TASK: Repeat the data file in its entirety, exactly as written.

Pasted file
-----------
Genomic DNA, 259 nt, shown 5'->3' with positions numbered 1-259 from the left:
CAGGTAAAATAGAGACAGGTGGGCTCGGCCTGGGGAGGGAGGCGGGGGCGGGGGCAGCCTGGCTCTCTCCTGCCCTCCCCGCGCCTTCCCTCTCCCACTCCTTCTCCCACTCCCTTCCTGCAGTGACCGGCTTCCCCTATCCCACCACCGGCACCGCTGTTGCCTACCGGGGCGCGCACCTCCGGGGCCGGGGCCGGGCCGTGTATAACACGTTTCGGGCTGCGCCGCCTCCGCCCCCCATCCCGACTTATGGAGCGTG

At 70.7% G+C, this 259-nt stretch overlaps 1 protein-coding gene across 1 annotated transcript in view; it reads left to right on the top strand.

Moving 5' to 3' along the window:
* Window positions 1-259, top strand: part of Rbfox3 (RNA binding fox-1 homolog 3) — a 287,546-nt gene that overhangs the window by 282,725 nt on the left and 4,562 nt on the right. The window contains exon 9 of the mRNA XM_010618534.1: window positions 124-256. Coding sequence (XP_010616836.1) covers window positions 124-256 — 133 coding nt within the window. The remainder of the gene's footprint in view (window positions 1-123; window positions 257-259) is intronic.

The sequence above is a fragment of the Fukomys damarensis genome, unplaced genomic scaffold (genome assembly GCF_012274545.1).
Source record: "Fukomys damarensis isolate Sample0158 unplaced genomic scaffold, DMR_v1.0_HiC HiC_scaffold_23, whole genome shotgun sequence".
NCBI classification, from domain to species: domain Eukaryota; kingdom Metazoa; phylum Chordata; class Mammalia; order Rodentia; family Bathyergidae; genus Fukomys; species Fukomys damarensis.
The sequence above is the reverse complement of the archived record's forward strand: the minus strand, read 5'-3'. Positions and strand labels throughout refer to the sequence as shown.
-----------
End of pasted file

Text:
Genomic DNA, 259 nt, shown 5'->3' with positions numbered 1-259 from the left:
CAGGTAAAATAGAGACAGGTGGGCTCGGCCTGGGGAGGGAGGCGGGGGCGGGGGCAGCCTGGCTCTCTCCTGCCCTCCCCGCGCCTTCCCTCTCCCACTCCTTCTCCCACTCCCTTCCTGCAGTGACCGGCTTCCCCTATCCCACCACCGGCACCGCTGTTGCCTACCGGGGCGCGCACCTCCGGGGCCGGGGCCGGGCCGTGTATAACACGTTTCGGGCTGCGCCGCCTCCGCCCCCCATCCCGACTTATGGAGCGTG

At 70.7% G+C, this 259-nt stretch overlaps 1 protein-coding gene across 1 annotated transcript in view; it reads left to right on the top strand.

Moving 5' to 3' along the window:
* Window positions 1-259, top strand: part of Rbfox3 (RNA binding fox-1 homolog 3) — a 287,546-nt gene that overhangs the window by 282,725 nt on the left and 4,562 nt on the right. The window contains exon 9 of the mRNA XM_010618534.1: window positions 124-256. Coding sequence (XP_010616836.1) covers window positions 124-256 — 133 coding nt within the window. The remainder of the gene's footprint in view (window positions 1-123; window positions 257-259) is intronic.

The sequence above is a fragment of the Fukomys damarensis genome, unplaced genomic scaffold (genome assembly GCF_012274545.1).
Source record: "Fukomys damarensis isolate Sample0158 unplaced genomic scaffold, DMR_v1.0_HiC HiC_scaffold_23, whole genome shotgun sequence".
NCBI classification, from domain to species: domain Eukaryota; kingdom Metazoa; phylum Chordata; class Mammalia; order Rodentia; family Bathyergidae; genus Fukomys; species Fukomys damarensis.
The sequence above is the reverse complement of the archived record's forward strand: the minus strand, read 5'-3'. Positions and strand labels throughout refer to the sequence as shown.